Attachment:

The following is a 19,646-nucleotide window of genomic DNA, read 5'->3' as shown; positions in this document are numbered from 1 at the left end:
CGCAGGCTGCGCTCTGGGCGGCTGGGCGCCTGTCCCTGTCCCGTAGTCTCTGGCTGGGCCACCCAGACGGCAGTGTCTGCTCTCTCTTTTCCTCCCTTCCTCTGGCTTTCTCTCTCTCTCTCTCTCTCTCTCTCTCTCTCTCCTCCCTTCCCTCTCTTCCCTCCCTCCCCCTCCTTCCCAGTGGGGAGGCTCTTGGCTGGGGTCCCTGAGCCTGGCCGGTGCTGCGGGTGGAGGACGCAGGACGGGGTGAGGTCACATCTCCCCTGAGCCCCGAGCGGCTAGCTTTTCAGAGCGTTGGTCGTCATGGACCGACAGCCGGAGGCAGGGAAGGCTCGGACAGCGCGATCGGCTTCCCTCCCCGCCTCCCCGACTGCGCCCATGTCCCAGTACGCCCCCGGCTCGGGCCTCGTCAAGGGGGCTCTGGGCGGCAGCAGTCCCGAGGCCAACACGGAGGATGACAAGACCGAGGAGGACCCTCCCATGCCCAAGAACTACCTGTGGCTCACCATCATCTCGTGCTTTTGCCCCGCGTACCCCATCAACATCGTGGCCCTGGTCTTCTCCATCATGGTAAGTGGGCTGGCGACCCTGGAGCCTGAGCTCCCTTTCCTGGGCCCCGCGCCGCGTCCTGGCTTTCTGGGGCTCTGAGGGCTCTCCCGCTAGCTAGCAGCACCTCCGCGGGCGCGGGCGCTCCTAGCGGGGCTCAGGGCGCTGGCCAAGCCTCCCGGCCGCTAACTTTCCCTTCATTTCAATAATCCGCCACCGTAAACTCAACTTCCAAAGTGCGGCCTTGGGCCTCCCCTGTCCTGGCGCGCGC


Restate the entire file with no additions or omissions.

The following is a 19,646-nucleotide window of genomic DNA, read 5'->3' as shown; positions in this document are numbered from 1 at the left end:
CGCAGGCTGCGCTCTGGGCGGCTGGGCGCCTGTCCCTGTCCCGTAGTCTCTGGCTGGGCCACCCAGACGGCAGTGTCTGCTCTCTCTTTTCCTCCCTTCCTCTGGCTTTCTCTCTCTCTCTCTCTCTCTCTCTCTCTCTCTCCTCCCTTCCCTCTCTTCCCTCCCTCCCCCTCCTTCCCAGTGGGGAGGCTCTTGGCTGGGGTCCCTGAGCCTGGCCGGTGCTGCGGGTGGAGGACGCAGGACGGGGTGAGGTCACATCTCCCCTGAGCCCCGAGCGGCTAGCTTTTCAGAGCGTTGGTCGTCATGGACCGACAGCCGGAGGCAGGGAAGGCTCGGACAGCGCGATCGGCTTCCCTCCCCGCCTCCCCGACTGCGCCCATGTCCCAGTACGCCCCCGGCTCGGGCCTCGTCAAGGGGGCTCTGGGCGGCAGCAGTCCCGAGGCCAACACGGAGGATGACAAGACCGAGGAGGACCCTCCCATGCCCAAGAACTACCTGTGGCTCACCATCATCTCGTGCTTTTGCCCCGCGTACCCCATCAACATCGTGGCCCTGGTCTTCTCCATCATGGTAAGTGGGCTGGCGACCCTGGAGCCTGAGCTCCCTTTCCTGGGCCCCGCGCCGCGTCCTGGCTTTCTGGGGCTCTGAGGGCTCTCCCGCTAGCTAGCAGCACCTCCGCGGGCGCGGGCGCTCCTAGCGGGGCTCAGGGCGCTGGCCAAGCCTCCCGGCCGCTAACTTTCCCTTCATTTCAATAATCCGCCACCGTAAACTCAACTTCCAAAGTGCGGCCTTGGGCCTCCCCTGTCCTGGCGCGCGC